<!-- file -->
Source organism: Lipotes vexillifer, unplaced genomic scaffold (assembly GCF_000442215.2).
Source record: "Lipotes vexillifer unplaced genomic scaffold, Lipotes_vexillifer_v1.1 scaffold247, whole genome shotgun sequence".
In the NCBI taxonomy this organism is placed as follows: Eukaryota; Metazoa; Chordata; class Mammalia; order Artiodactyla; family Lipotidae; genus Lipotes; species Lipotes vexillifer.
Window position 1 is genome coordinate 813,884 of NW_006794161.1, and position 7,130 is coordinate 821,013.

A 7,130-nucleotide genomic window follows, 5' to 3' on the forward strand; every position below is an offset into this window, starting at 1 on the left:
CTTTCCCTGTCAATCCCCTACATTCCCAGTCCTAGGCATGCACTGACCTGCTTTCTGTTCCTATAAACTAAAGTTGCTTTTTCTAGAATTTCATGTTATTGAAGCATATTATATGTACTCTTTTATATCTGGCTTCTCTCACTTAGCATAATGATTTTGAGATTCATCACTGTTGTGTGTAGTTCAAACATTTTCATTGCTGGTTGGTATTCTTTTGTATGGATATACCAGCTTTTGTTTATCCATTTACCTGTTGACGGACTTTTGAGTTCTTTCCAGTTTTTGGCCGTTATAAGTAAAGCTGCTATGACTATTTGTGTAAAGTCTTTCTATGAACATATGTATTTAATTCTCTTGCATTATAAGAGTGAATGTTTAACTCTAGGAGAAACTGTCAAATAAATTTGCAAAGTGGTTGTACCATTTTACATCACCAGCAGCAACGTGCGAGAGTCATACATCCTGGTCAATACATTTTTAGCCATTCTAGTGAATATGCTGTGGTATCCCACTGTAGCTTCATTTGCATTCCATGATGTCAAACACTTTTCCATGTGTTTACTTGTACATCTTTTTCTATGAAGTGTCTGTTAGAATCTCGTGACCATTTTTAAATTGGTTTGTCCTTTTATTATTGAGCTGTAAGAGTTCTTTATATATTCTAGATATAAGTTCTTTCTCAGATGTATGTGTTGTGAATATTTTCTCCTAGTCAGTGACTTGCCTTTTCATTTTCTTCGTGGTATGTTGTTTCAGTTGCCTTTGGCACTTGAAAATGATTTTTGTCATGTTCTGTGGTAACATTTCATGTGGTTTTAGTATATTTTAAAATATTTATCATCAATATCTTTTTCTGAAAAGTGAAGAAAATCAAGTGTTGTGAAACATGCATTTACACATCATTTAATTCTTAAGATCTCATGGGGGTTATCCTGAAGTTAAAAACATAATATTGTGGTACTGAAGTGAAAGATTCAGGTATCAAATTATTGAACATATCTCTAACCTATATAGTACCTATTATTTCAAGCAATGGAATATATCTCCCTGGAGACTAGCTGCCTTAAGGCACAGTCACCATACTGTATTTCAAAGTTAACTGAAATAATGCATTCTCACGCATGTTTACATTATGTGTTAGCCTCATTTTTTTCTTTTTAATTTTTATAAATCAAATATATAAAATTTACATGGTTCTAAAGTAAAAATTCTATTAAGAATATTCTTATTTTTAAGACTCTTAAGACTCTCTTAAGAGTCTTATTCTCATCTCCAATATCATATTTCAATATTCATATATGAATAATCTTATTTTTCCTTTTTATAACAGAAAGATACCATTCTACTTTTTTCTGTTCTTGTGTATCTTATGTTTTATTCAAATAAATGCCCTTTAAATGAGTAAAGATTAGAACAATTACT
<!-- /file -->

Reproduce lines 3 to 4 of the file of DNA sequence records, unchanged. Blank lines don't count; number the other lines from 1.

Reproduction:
In the NCBI taxonomy this organism is placed as follows: Eukaryota; Metazoa; Chordata; class Mammalia; order Artiodactyla; family Lipotidae; genus Lipotes; species Lipotes vexillifer.
Window position 1 is genome coordinate 813,884 of NW_006794161.1, and position 7,130 is coordinate 821,013.